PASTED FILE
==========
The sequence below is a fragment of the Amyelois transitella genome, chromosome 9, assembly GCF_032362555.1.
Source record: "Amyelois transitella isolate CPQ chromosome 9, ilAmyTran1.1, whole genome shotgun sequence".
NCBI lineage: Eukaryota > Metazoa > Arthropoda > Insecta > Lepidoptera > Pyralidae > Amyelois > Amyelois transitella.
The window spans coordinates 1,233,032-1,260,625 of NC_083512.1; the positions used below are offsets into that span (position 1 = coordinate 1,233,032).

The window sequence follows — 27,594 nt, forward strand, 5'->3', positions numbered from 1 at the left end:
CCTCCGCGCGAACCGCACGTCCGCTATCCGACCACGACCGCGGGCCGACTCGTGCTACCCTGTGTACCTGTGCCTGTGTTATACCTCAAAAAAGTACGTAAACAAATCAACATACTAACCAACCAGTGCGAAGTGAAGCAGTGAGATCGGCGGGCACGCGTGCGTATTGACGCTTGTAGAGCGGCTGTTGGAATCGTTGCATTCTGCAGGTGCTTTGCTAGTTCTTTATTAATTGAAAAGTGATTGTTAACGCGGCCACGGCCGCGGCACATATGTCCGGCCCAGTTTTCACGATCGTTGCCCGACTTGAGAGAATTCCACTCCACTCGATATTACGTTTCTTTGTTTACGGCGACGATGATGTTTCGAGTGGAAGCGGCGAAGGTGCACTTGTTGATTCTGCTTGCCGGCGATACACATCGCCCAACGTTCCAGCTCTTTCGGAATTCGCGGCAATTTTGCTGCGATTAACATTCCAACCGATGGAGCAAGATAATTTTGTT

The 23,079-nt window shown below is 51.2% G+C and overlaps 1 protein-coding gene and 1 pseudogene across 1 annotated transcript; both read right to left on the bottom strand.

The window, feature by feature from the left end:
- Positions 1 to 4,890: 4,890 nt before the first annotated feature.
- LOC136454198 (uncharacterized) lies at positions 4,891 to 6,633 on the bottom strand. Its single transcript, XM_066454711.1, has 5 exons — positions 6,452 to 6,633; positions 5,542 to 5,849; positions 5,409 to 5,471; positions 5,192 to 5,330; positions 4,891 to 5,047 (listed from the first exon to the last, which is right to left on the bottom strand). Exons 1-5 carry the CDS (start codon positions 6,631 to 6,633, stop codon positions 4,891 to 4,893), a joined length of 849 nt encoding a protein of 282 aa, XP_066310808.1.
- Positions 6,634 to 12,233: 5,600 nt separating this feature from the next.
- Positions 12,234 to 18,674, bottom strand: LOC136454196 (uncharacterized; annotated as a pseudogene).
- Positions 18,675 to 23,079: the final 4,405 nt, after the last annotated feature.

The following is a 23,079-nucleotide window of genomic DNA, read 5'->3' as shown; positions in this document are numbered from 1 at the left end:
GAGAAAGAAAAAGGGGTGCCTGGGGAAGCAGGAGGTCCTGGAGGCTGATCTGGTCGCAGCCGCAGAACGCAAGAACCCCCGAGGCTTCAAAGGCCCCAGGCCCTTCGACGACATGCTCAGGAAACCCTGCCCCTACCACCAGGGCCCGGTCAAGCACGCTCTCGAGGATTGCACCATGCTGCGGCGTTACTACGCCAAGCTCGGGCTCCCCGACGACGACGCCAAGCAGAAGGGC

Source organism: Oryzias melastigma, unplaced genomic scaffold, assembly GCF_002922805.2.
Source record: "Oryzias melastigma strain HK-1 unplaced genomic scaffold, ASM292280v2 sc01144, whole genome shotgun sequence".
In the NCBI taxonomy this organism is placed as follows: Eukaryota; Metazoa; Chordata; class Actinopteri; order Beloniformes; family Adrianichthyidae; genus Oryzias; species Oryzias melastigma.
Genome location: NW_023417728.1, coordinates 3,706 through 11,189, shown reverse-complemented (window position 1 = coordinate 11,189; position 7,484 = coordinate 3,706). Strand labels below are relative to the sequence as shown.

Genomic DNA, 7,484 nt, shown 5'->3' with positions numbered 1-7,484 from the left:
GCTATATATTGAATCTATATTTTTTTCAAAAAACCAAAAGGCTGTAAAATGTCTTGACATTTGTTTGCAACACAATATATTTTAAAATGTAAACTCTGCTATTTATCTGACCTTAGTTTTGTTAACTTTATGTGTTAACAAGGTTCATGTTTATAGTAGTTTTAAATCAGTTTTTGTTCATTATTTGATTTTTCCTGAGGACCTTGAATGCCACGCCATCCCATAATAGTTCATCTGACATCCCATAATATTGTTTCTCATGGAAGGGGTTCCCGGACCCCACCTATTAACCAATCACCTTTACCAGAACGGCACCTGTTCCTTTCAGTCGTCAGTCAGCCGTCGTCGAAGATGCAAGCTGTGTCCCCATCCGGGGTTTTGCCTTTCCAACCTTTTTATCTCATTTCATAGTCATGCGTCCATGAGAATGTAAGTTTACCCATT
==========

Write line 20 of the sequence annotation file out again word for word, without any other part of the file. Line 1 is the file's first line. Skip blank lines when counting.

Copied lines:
Genomic DNA, 7,484 nt, shown 5'->3' with positions numbered 1-7,484 from the left: